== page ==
Children more likely to catch Covid in second wave

Children are now more likely than adults to be infected with Covid-19 and bring the infection into a household, it has been revealed.

The government’s scientific advisors say that the number of school-age children with coronavirus has risen “significantly” during the second wave compared with the first, and that people living with secondary-school-age children are 8% more likely to catch Covid-19.

The exact role that children as a whole play in transmitting the virus is still unclear, however.

Families with children are not at higher risk of suffering a severe illness, and the data does show that young people in general are at very low risk of becoming seriously ill themselves, while evidence suggests that younger children are less likely to even contract Covid-19.

For older children, however, the picture is much less clear.

A review presented to government and published on 13th November reveals growing evidence that older children can both contract and transmit Covid-19 at similar rates to adults.

It shows that, from around the time schools reopened in September, a growing number of children have been testing positive for the virus, although the paper stated that the extent to which transmission was occurring in schools was “unproven and difficult to establish.”

This is because contacts within schools could not be separated from contacts around school, including travelling to and from and socialising afterwards.

In addition, two major surveillance studies carried out by the Office for National Statistics (ONS) and Imperial College London show that infections among young people aged 16-24 were increasing in September.

By October, increases could be observed throughout the 2-24-year-old age bracket.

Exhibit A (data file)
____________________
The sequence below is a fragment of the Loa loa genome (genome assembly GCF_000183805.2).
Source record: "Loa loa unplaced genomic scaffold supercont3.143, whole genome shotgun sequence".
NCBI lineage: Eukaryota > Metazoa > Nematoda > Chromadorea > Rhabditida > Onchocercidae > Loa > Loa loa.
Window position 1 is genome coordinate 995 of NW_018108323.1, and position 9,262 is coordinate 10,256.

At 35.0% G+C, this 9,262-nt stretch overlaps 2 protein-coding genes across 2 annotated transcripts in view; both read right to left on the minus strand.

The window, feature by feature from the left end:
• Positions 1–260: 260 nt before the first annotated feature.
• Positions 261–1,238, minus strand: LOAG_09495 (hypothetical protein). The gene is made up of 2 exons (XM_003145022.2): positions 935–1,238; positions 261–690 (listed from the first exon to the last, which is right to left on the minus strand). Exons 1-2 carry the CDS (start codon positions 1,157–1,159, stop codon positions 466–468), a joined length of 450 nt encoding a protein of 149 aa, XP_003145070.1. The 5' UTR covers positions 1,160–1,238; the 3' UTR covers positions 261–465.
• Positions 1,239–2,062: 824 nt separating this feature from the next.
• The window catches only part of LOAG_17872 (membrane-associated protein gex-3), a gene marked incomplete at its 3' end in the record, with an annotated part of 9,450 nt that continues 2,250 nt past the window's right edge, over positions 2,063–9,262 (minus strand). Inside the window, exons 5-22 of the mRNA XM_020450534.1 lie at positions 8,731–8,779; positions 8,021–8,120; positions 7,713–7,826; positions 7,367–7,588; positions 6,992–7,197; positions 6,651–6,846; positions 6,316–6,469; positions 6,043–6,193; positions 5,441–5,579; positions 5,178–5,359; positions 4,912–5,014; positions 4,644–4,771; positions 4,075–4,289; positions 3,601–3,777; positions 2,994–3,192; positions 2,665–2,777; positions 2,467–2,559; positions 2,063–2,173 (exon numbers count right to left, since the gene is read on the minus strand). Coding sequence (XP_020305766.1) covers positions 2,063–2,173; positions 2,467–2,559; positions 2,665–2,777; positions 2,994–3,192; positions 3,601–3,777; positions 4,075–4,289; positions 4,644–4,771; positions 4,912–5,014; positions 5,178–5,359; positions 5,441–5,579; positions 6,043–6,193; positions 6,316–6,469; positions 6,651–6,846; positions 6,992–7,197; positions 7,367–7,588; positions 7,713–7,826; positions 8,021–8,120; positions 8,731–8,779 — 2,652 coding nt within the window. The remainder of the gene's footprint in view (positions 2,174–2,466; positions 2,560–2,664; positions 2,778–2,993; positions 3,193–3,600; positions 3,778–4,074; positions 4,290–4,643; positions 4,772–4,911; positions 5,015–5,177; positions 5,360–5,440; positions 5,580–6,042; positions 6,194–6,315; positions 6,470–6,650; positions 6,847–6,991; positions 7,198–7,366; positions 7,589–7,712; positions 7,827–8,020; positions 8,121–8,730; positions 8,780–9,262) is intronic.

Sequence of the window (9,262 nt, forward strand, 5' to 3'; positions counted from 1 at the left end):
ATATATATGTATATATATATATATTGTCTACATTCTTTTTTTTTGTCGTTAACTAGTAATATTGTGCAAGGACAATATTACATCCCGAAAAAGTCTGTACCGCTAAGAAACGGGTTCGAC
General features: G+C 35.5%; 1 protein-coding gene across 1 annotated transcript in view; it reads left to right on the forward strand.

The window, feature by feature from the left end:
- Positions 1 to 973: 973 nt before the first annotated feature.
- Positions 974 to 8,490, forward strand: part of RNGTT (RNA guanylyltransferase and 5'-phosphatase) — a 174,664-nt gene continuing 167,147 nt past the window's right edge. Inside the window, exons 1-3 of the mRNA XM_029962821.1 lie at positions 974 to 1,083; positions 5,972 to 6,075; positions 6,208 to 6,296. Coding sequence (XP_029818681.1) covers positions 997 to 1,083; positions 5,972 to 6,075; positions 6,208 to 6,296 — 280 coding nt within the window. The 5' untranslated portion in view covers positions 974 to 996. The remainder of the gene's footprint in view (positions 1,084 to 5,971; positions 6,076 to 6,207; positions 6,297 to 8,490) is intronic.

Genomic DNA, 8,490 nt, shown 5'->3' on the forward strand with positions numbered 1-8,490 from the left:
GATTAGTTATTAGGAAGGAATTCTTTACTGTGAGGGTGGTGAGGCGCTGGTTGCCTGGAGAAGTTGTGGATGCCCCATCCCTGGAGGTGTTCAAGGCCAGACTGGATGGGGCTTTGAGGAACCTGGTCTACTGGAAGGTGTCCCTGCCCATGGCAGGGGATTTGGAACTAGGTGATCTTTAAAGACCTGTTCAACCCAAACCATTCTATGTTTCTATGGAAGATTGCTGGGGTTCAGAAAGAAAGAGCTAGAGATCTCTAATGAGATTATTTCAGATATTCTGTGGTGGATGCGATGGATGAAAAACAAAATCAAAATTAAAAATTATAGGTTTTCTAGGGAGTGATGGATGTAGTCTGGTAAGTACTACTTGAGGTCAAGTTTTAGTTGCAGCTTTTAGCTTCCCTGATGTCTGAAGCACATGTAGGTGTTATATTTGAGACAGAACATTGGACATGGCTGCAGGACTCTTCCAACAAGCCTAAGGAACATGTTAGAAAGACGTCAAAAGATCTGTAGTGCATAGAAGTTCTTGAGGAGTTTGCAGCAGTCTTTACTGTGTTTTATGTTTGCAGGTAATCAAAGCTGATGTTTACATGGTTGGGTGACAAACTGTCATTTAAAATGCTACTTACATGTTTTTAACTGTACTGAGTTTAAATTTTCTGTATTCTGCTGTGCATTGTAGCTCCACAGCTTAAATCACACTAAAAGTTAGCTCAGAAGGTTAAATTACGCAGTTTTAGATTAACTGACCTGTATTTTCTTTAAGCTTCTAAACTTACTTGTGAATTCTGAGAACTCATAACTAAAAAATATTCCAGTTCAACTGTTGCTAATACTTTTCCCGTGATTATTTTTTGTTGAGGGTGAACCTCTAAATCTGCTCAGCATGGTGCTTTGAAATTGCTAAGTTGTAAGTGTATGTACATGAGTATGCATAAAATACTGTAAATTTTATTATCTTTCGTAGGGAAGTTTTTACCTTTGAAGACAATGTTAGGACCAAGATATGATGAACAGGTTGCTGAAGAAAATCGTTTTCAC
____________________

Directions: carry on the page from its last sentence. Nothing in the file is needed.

Scientists advise, however, that data suggests that infection rates were rising in the wider population before schools returned.

The government’s Scientific Advisory Group for Emergencies (SAGE) had previously acknowledged that reopening schools would be likely to increase transmission of the virus and that trade-offs would have to be made with restrictions in order to allow schools to remain open.

The paper published this month highlighted the “significant educational, developmental and mental health harms” posed if schools were to close.

The fact remains, however, that school-age children and young adults have experienced a much faster rise in infections than other age groups during the second wave.

Professor Mark Woolhouse from the University of Edinburgh said this was “not surprising given that schools are operating much closer to normality than most other parts of society.”

ONS data also reveals that teachers are not more likely to test positive for Covid-19 than other workers.

Dr Sarah Lewis, an epidemiologist from the University of Bristol commented that this fact was “reassuring” and that it suggested “the measures in place to reduce transmission is schools are working.”

The National Education Union (NEU) said it was concerned, however, to learn “that children aged 12-16 played a significantly higher role in introducing infection into households in the period after schools reopened their doors to all students.”

They said this could be due to issues such as “the difficulty of social distancing, the absence of face masks inside classrooms, the problems of ventilation, the size of ‘bubbles’ and the cross mixing on school transport, as well as of secondary pupils mixing outside school.”

First Response Training (FRT) is a leading national training provider delivering courses in subjects such as health and safety, first aid, fire safety, manual handling, food hygiene, mental health, health and social care, safeguarding and more.

They work with a large number of early years and childcare providers, as well as schools, colleges, and children’s services. Their courses include Health and Safety, Paediatric First Aid and Safeguarding Children.

A trainer from FRT says: “These are challenging and concerning times for all of us, as we prepare to come out of a second national lockdown during which schools remained open while other parts of society effectively shut down.

“It is clear that being at school is crucial for children’s health, wellbeing and development and that so much has already been missed this year. If infection rates are rising among children, it is reassuring to see that they are unlikely to fall seriously ill as a result of the virus and that teachers do not seem to be at greater risk.

“It remains vital for all of us to follow the guidelines and ensure that we are taking sensible precautionary measures, such as regularly washing our hands, covering our faces and maintaining 2 metre social distance where possible.”

For more information on the training that FRT can provide, please call them today on freephone 0800 310 2300 or send an e-mail to